Nippon Signal is to supply Sao Paulo Metro Line 6 with signalling and train control equipment. The Japanese company will install its SPARCS Communications Based Train Control (CBTC) equipment on the 15km, six station route, which is expected to carry 630,000 passengers a day. No value was disclosed for the contract.
Nippon will also provide Automatic Train Supervision and electronic interlockings for the line. The company says it plans to ‘accelerate its overseas business expansion’ in Asia and South America in conjunction with industry partners.
A consortium of Alstom and Thales has won a €330 million contract from MTR Corporation, Hong Kong, to resignal seven metro lines with Communications Based Train Control (CBTC) signalling.
The companies will provide Automatic Train Supervision, interlocking and Automatic Train Control in the control centre, trains and station. Thales’ SelTrac CBTC system will be installed, reflecting its role as technical lead in the partnership, while Alstom is responsible for project management and supply of remote trackside equipment controllers.
Siemens is modernising the Dusseldorf Light Railway with new signalling and control systems.
Siemens is to equip Dusseldorf Light Railway with new signalling system to replace the life expired equipment the 11km system was built with.
The Trainguard ZUB 222 train protection system will allow semi automated operation with speed supervision of the driver’s manual acceleration and braking. It will be supervised by Controlguide Vicos OC operations control system, and the current relay interlockings are set to be replaced by electronic Trackguard Sicas ECC equivalents.
Installation work will be phased to limit service disruption, with completion scheduled for Autumn 2018.
Alstom is to upgrade signalling on Egyptian National Railways’ 240km Beni Suef-Asyut line in a €100 million contract which includes a five-year maintenance element. Delivery will start in 2016 with completion of installation works due in January 2019.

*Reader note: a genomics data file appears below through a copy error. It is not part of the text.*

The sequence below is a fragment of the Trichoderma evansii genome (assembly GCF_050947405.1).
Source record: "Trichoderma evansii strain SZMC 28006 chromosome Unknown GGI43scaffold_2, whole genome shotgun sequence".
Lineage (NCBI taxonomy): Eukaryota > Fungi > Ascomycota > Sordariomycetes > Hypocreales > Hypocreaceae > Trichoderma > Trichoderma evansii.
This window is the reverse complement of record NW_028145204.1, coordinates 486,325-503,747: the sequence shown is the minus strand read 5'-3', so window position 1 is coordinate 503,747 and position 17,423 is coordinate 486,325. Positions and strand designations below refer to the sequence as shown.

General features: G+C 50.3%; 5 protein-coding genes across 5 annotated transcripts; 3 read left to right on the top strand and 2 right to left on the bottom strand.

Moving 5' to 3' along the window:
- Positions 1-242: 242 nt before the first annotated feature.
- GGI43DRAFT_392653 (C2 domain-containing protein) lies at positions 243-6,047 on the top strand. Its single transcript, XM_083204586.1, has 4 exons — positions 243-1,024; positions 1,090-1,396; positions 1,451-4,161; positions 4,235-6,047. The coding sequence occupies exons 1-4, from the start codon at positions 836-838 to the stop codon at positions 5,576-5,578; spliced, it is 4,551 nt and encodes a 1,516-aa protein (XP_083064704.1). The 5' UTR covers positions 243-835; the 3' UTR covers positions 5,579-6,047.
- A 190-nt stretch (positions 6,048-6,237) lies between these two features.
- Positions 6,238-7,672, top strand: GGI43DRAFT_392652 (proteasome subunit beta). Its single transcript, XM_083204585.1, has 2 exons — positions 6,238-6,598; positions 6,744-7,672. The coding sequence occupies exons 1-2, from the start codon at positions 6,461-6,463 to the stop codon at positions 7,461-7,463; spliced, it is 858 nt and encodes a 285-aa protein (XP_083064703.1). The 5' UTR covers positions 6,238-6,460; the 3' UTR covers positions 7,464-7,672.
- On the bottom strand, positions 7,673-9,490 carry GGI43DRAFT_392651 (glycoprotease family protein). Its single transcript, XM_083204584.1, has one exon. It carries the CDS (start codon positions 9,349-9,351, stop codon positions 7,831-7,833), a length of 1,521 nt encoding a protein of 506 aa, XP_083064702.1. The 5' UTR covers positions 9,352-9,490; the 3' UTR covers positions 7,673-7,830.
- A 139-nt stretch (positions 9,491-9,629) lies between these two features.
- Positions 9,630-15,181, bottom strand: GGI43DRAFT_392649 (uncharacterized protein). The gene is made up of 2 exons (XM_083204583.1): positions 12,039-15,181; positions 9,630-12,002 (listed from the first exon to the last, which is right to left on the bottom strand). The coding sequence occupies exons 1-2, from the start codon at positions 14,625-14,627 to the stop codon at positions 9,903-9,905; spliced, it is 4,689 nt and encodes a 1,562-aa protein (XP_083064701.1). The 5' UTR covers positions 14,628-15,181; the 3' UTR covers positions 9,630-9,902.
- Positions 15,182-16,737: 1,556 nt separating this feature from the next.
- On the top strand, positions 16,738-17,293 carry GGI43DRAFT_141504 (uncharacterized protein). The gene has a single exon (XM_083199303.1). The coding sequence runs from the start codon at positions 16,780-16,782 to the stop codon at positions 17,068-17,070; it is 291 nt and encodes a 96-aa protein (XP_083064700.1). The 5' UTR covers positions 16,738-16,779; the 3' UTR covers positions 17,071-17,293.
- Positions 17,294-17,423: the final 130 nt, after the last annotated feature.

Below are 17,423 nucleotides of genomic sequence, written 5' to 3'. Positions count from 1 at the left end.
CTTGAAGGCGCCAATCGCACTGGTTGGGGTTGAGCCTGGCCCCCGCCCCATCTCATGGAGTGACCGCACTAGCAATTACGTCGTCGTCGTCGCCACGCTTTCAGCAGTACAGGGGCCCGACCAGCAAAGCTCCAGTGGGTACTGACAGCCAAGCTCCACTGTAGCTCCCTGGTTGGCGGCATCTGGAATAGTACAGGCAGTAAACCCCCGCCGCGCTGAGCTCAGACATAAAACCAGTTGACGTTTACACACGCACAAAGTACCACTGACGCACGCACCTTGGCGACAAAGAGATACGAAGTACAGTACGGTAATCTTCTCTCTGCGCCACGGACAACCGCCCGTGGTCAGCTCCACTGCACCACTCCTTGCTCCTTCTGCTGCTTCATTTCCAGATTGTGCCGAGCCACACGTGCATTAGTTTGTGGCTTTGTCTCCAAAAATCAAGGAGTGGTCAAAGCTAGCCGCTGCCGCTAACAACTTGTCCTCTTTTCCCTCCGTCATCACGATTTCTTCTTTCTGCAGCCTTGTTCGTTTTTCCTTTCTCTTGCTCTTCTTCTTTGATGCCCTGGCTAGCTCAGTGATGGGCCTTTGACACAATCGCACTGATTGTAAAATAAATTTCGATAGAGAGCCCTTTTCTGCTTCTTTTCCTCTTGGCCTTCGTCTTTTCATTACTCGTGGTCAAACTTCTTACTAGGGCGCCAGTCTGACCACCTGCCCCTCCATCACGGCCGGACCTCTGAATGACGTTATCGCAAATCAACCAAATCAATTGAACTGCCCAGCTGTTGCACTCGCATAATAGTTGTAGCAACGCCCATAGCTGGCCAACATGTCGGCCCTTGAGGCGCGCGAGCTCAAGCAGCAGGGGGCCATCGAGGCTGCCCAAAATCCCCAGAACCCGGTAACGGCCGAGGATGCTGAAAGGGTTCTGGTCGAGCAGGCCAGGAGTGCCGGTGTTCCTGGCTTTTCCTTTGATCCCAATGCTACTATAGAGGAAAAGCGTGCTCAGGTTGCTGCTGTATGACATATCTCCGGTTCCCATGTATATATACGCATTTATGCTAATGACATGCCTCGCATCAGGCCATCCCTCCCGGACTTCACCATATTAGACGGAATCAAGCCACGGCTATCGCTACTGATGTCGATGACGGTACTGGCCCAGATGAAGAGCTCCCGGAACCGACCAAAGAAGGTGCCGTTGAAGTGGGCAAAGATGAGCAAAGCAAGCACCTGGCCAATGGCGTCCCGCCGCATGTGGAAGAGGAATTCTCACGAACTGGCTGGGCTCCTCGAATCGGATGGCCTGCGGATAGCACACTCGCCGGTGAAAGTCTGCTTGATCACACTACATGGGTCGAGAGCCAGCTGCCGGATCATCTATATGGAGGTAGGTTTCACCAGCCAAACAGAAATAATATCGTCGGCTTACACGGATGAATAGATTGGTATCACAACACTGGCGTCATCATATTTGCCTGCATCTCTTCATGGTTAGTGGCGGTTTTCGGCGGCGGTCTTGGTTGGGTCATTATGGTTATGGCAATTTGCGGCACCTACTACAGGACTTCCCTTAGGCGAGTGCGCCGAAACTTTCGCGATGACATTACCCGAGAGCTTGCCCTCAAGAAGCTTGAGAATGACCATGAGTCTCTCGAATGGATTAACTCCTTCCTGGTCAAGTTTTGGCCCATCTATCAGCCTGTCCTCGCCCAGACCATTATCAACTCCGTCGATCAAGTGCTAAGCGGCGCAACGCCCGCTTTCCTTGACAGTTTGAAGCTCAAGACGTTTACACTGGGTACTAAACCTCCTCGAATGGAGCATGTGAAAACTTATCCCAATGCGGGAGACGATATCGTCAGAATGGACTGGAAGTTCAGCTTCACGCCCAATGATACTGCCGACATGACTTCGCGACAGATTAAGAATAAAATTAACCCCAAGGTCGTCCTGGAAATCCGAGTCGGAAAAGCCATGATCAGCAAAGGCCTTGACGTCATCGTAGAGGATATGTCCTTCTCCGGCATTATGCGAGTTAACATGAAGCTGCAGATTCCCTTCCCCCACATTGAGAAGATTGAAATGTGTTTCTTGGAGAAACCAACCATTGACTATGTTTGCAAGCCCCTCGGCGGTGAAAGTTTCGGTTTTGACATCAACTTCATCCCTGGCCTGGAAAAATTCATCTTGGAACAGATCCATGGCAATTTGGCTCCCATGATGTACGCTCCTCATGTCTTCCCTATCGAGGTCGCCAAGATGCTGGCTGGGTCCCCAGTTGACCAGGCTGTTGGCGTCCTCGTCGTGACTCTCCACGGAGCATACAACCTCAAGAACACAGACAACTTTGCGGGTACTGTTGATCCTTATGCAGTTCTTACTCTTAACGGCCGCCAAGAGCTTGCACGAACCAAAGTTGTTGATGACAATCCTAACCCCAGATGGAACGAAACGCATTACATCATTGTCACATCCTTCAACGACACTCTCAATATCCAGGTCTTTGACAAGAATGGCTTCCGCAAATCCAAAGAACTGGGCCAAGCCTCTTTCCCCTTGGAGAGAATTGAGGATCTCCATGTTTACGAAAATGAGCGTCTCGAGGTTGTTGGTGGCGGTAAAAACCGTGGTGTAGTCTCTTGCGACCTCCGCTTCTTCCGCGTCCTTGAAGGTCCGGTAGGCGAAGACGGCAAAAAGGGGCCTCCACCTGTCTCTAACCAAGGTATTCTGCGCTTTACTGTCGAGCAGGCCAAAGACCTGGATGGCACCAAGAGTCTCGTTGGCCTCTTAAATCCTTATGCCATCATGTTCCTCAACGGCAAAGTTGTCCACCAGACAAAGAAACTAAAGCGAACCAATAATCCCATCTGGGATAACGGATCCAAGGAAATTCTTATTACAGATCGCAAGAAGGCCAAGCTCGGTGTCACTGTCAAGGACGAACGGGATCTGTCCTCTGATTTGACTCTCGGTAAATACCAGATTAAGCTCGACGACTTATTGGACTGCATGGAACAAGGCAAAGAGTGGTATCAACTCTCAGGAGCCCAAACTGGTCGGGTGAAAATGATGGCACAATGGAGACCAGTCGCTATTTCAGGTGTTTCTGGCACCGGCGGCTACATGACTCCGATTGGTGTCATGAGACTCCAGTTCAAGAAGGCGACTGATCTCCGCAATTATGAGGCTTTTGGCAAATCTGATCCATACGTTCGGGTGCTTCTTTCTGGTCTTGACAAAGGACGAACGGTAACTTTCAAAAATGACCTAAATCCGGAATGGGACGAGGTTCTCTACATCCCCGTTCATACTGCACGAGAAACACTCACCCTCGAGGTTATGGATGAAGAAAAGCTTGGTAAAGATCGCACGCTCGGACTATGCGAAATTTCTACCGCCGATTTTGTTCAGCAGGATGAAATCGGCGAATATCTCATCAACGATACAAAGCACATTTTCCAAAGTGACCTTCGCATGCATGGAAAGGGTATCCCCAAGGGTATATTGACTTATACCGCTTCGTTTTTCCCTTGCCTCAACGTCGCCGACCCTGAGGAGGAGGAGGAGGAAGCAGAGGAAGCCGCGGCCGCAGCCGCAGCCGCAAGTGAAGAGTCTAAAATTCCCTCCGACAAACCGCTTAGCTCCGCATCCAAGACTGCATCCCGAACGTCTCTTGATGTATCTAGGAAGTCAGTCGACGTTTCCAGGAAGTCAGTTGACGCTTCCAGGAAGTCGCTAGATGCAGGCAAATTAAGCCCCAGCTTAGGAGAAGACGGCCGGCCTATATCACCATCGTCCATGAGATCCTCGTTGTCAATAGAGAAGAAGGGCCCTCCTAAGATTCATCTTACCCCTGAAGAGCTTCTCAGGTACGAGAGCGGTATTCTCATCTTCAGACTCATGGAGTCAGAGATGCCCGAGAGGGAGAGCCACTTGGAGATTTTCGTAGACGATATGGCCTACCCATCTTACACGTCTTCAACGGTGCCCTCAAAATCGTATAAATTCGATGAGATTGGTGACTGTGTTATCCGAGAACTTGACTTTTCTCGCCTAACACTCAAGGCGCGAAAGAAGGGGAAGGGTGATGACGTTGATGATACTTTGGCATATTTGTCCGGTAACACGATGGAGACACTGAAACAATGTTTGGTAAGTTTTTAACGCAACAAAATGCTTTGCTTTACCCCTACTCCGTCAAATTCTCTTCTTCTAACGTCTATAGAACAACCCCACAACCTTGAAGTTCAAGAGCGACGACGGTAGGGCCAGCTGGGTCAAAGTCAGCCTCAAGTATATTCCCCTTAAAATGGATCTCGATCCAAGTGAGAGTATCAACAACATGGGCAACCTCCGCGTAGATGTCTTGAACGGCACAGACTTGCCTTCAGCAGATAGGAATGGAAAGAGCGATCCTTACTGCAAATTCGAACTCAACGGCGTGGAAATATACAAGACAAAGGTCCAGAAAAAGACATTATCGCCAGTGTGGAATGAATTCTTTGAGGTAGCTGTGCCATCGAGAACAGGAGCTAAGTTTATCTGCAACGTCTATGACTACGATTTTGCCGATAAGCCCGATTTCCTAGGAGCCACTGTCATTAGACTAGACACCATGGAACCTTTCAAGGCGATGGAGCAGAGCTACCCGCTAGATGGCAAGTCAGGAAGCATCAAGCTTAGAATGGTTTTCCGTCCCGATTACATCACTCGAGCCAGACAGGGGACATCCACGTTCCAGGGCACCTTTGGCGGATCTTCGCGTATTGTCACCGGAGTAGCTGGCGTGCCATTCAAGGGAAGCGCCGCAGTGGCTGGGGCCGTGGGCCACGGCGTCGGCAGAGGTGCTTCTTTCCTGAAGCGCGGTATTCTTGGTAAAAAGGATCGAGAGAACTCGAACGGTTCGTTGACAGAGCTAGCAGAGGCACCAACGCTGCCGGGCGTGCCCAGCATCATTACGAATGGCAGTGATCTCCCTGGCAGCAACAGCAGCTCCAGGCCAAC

Alstom will install Smartlock electronic interlockings to replace the existing electromechanical devices, in addition to trackside equipment, power supplies and telecommunications. The installation is expected to increase line capacity by more than 80%.
Egyptian National Railways plans to upgrade signalling across its network and improve safety to what Alstom describes as ‘international standards’.
The groundbreaking ceremony of California’s long planned high-speed railway from San Francisco to Los Angeles on January 6 marked a real milestone in rail travel in the United States, and it’s hard to think of any part of the industry that won’t benefit, including signalling.
The route has to be signalled with Positive Train Control – it’s the only interoperable technology in North America that can provide the Automatic Train Protection that high-speed rail needs – and it could just be that it provides a much needed fillip to the technology. It will also provide a much needed alternative to European Rail Traffic Management System, which is becoming a de facto standard for new high-speed railways all over the world.
So it’s all eyes on California’s high-speed dream. We wish them well in turning it into what we hope is a game changing reality.
Having made our predictions about what might happen in 2015, it’s time to look at what we think the signalling industry should consider for the next year, in a traditional set of New Year’s resolutions. Here’s our top five:
- Look beyond European Rail Traffic Management System, Positive Train Control et al for development. Yes, standardisation and interoperability are vital, but restricting developments to these areas risks standardising thinking. Technology is always developing – how can it best be applied to signalling?
- Complete development of European Train Control System Level 3. It’s been discussed for years, it’s been trialled, yet deployment on a main line hasn’t happened. Moving block main line signalling will be a real game changer – so, as an industry, let’s resolve to bring the technology to deployable maturity.
- Integrate signalling and train control with other systems. The information provided by modern train control systems could be integrated with ticketing and passenger information systems much more effectively. If a train is running very late, why can’t passengers with advance tickets be alerted and, if there’s space on another more convenient train, be allowed to travel on it? The possibilities are vast, and this data integration could be another game changer.
- Reduce the barriers to entry of modern signalling technology. Signalling is a complex and safety critical area, but there are hundreds of thousands of kilometres of railway around the world which could benefit from the capacity and safety improvements modern systems can provide. The first company to significantly cut the costs of design, installation and maintenance of such technology will reap the rewards.